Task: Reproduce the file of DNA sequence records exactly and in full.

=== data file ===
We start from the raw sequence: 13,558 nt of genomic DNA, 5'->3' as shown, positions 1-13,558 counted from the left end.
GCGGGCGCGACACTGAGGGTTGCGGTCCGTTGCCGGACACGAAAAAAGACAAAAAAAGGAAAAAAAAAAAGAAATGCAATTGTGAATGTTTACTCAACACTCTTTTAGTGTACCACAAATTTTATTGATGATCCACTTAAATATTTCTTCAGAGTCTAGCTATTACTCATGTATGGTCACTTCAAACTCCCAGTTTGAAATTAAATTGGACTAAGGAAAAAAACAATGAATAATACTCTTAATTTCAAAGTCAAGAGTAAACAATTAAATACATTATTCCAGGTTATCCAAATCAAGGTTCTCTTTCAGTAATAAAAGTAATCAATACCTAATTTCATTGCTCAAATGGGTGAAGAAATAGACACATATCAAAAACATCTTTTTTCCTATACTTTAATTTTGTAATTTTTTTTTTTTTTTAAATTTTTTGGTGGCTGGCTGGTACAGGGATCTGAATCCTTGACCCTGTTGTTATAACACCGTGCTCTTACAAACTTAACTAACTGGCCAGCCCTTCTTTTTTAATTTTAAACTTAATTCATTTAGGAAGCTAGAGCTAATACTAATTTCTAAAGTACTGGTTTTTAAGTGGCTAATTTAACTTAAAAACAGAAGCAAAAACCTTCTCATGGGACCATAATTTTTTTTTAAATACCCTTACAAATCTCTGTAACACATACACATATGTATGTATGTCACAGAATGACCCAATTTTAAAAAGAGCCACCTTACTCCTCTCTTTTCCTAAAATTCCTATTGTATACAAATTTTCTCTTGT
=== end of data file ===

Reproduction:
We start from the raw sequence: 13,558 nt of genomic DNA, 5'->3' as shown, positions 1-13,558 counted from the left end.
GCGGGCGCGACACTGAGGGTTGCGGTCCGTTGCCGGACACGAAAAAAGACAAAAAAAGGAAAAAAAAAAAGAAATGCAATTGTGAATGTTTACTCAACACTCTTTTAGTGTACCACAAATTTTATTGATGATCCACTTAAATATTTCTTCAGAGTCTAGCTATTACTCATGTATGGTCACTTCAAACTCCCAGTTTGAAATTAAATTGGACTAAGGAAAAAAACAATGAATAATACTCTTAATTTCAAAGTCAAGAGTAAACAATTAAATACATTATTCCAGGTTATCCAAATCAAGGTTCTCTTTCAGTAATAAAAGTAATCAATACCTAATTTCATTGCTCAAATGGGTGAAGAAATAGACACATATCAAAAACATCTTTTTTCCTATACTTTAATTTTGTAATTTTTTTTTTTTTTTAAATTTTTTGGTGGCTGGCTGGTACAGGGATCTGAATCCTTGACCCTGTTGTTATAACACCGTGCTCTTACAAACTTAACTAACTGGCCAGCCCTTCTTTTTTAATTTTAAACTTAATTCATTTAGGAAGCTAGAGCTAATACTAATTTCTAAAGTACTGGTTTTTAAGTGGCTAATTTAACTTAAAAACAGAAGCAAAAACCTTCTCATGGGACCATAATTTTTTTTTAAATACCCTTACAAATCTCTGTAACACATACACATATGTATGTATGTCACAGAATGACCCAATTTTAAAAAGAGCCACCTTACTCCTCTCTTTTCCTAAAATTCCTATTGTATACAAATTTTCTCTTGT